I believe that the Anglican Communion is a significant sign of God’s Kingdom to our world, and that we should do everything we can to maintain this witness
Bishop Klusmeyer has asked me to share a few thoughts on the recent decision of the Primates to sanction the Episcopal Church for “breaking with our common teaching on matters of same sex marriage”. My 32 years overseas, mostly in Africa, has opened my eyes to the wonderful diversity of the life we share in the Anglican Communion. Although views on the African continent (1 billion people, in 54 nations, speaking over 2,000 languages) are much more nuanced than some would have us believe, I think it is fair to say that the vast majority of African Anglicans are deeply troubled by both the innovations and the manner in which they have been adopted.
In this matter, Archbishop Justin has demonstrated creative leadership in his attempt to bring the family representatives (the Primates) back to the table for a conversation. They reportedly met in prayer despite the stringent atmosphere and made a serious effort to reach a common position. Although some might feel chastened, the results could have been much worse. For my part, I feel more disappointed at how so many, on both sides of this issue, instantly retreat into rival positions, spout defensive sound bites, and expect ‘the other’ to change. In truth there seems little possibility that we will all agree any time soon. Perhaps then, it would be more fruitful to look for ways in which we can best represent our Christian calling in the midst of disagreement rather than defend our respective position. Perhaps we all need to work harder at being citizens of the Kingdom of God.
I believe that the Anglican Communion is a significant sign of God’s Kingdom to our world, and that we should do everything we can to maintain this witness. When we lived in Mozambique among some of the poorest people in the world (3rd worst in the human development index), one of the things that brought us hope was the knowledge that we were part of something more, something bigger than our own reality. It encouraged us to think that even the voice of one of the poorest people in the world could be heard and respected because we belonged to the Anglican family. This willingness to listen deeply to one other, especially the stranger and the poor, to respect each other with equal regard, and in humility to acknowledge our own limited perspective, gives concrete evidence that God is truly at work among us. Although choosing to live in this vulnerable tension may go against conventional wisdom, it offers a message of hope that the world desperately needs.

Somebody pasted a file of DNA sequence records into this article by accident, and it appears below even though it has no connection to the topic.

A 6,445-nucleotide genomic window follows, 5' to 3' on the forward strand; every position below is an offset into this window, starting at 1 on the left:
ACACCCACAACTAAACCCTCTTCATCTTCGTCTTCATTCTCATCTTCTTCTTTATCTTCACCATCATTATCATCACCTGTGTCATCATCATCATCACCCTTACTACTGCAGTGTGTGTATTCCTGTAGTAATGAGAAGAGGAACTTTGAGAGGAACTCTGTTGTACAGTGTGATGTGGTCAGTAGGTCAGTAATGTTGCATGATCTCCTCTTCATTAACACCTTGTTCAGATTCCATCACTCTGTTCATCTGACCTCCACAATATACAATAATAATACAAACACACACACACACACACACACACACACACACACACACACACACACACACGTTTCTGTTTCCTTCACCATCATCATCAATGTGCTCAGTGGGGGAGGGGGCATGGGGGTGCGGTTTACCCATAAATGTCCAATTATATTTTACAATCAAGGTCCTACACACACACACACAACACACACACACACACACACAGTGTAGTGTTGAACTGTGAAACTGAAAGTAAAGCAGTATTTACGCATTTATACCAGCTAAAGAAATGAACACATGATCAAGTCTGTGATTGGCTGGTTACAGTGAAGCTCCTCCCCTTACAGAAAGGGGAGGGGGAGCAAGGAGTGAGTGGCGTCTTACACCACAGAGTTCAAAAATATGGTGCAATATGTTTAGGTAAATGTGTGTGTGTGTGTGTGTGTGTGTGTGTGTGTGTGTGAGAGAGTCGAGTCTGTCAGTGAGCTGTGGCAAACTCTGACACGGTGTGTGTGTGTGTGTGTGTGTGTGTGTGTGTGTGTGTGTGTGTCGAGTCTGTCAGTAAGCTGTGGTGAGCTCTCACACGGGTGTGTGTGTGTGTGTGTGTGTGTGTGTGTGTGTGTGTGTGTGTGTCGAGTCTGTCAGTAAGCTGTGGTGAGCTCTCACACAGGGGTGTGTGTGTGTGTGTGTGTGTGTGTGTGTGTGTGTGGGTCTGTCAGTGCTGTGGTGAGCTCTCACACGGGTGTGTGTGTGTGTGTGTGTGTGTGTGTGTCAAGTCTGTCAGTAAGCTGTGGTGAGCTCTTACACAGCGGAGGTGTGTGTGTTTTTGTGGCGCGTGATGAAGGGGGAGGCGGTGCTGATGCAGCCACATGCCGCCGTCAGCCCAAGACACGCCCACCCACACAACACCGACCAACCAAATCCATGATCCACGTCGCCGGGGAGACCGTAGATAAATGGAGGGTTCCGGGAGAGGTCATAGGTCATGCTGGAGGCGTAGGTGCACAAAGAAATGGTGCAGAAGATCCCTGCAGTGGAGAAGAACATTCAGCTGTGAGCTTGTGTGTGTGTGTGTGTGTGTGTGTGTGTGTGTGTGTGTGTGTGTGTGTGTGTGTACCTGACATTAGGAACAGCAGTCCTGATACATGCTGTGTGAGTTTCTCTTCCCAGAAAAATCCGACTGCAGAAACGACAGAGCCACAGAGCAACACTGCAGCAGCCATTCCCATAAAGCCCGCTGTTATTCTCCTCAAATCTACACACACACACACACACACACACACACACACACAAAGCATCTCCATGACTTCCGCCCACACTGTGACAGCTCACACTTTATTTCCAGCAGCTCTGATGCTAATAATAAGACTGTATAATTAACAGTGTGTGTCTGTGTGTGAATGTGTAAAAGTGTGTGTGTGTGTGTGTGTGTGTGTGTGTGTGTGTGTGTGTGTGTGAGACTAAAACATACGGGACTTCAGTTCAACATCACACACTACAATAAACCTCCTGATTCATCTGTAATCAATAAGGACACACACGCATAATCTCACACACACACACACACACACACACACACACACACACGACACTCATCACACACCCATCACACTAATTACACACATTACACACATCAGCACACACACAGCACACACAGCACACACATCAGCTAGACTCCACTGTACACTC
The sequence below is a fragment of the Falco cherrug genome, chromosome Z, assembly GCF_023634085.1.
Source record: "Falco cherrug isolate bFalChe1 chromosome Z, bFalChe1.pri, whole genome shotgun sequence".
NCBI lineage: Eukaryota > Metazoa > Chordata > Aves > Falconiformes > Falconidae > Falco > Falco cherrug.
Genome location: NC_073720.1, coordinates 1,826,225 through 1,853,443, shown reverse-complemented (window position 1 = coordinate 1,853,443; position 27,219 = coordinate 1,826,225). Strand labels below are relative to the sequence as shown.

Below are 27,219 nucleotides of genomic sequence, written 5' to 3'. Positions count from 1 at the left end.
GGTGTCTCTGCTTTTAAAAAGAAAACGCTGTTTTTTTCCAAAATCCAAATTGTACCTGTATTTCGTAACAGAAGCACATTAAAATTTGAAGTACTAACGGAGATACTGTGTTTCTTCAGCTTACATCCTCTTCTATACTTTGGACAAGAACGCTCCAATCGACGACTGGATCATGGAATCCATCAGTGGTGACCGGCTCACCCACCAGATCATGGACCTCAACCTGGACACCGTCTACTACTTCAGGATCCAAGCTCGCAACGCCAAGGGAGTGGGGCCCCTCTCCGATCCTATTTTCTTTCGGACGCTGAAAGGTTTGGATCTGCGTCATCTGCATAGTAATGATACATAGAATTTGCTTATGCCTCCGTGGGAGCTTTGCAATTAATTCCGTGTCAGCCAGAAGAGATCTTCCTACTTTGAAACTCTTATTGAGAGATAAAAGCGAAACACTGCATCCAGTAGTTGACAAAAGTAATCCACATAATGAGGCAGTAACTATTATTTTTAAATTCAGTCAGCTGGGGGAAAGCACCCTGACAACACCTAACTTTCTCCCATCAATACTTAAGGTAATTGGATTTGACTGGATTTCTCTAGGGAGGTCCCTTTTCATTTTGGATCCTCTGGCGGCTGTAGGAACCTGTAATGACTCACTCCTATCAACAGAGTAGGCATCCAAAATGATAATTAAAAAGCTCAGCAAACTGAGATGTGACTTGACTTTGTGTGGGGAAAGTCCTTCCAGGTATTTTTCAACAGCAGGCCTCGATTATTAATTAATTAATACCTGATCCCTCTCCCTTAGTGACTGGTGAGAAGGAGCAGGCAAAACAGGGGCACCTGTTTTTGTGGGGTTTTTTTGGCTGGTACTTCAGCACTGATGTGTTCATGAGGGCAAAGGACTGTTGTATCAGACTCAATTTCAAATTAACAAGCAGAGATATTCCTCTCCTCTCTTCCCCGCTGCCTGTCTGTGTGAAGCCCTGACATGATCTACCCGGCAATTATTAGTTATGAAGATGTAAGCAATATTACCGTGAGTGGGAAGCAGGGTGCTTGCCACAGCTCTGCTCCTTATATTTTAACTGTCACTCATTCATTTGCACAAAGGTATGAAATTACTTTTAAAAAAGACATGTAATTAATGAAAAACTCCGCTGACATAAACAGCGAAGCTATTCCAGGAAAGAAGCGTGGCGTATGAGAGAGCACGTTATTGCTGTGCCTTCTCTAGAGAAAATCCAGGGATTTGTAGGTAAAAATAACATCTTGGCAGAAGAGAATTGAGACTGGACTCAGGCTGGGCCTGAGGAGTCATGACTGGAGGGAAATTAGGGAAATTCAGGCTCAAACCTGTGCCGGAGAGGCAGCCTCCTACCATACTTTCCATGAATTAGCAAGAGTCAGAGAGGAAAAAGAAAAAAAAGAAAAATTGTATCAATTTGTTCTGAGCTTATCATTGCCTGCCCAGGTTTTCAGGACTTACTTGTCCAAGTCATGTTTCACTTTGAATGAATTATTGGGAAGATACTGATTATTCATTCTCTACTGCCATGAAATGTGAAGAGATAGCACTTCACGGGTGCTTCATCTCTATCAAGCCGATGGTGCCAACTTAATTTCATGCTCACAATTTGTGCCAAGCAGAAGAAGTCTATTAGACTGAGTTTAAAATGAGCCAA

It seems to me that adopting this attitude may be particularly difficult for us as Americans. We are a confident people, proud of our accomplishments and certain of our ways. We believe that our political, economic, and religious structures are the best and all others should and will follow. Indeed, there is much to admire, but not all. The call of God, through Jesus Christ, for us to live in a communion of communities challenges us to follow as well as lead, to be humble in spirit as well as confident in our position, to be weak so that others might be strong. When we live out these new covenantal attitudes in communion, we make visible the Good News of Jesus Christ to the world. Maybe this is the place we need to go? A place to ponder, not so much the issue of same sex marriage, but our willingness to take the risk of hearing the ‘other’ speak to us in this wonderfully diverse Anglican family that forms part of God’s great transformational work.
In the Peace of Christ,